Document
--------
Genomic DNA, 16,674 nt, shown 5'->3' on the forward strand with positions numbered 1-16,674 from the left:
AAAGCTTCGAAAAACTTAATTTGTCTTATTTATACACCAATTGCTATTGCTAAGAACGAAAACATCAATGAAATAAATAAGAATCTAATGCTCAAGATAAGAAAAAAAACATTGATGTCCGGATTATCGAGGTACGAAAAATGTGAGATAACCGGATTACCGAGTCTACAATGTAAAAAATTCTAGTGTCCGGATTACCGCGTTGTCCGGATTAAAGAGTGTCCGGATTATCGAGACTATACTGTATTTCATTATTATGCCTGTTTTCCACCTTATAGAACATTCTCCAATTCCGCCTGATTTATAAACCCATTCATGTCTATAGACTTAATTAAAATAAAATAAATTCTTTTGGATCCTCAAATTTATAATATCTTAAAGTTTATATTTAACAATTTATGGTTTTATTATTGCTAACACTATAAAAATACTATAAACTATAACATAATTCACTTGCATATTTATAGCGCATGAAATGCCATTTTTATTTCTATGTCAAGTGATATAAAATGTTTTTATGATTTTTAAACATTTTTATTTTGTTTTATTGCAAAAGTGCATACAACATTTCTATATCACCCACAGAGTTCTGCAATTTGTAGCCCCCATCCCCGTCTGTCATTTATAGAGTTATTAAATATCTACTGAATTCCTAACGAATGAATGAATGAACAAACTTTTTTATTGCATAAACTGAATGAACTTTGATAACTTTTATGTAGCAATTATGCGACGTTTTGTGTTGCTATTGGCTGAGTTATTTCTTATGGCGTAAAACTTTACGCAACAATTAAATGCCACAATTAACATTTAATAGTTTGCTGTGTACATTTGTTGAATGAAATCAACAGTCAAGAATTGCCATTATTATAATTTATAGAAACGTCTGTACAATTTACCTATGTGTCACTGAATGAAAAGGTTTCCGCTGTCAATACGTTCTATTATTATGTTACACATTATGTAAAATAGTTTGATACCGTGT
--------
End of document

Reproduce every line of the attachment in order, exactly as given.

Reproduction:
Genomic DNA, 16,674 nt, shown 5'->3' on the forward strand with positions numbered 1-16,674 from the left:
AAAGCTTCGAAAAACTTAATTTGTCTTATTTATACACCAATTGCTATTGCTAAGAACGAAAACATCAATGAAATAAATAAGAATCTAATGCTCAAGATAAGAAAAAAAACATTGATGTCCGGATTATCGAGGTACGAAAAATGTGAGATAACCGGATTACCGAGTCTACAATGTAAAAAATTCTAGTGTCCGGATTACCGCGTTGTCCGGATTAAAGAGTGTCCGGATTATCGAGACTATACTGTATTTCATTATTATGCCTGTTTTCCACCTTATAGAACATTCTCCAATTCCGCCTGATTTATAAACCCATTCATGTCTATAGACTTAATTAAAATAAAATAAATTCTTTTGGATCCTCAAATTTATAATATCTTAAAGTTTATATTTAACAATTTATGGTTTTATTATTGCTAACACTATAAAAATACTATAAACTATAACATAATTCACTTGCATATTTATAGCGCATGAAATGCCATTTTTATTTCTATGTCAAGTGATATAAAATGTTTTTATGATTTTTAAACATTTTTATTTTGTTTTATTGCAAAAGTGCATACAACATTTCTATATCACCCACAGAGTTCTGCAATTTGTAGCCCCCATCCCCGTCTGTCATTTATAGAGTTATTAAATATCTACTGAATTCCTAACGAATGAATGAATGAACAAACTTTTTTATTGCATAAACTGAATGAACTTTGATAACTTTTATGTAGCAATTATGCGACGTTTTGTGTTGCTATTGGCTGAGTTATTTCTTATGGCGTAAAACTTTACGCAACAATTAAATGCCACAATTAACATTTAATAGTTTGCTGTGTACATTTGTTGAATGAAATCAACAGTCAAGAATTGCCATTATTATAATTTATAGAAACGTCTGTACAATTTACCTATGTGTCACTGAATGAAAAGGTTTCCGCTGTCAATACGTTCTATTATTATGTTACACATTATGTAAAATAGTTTGATACCGTGT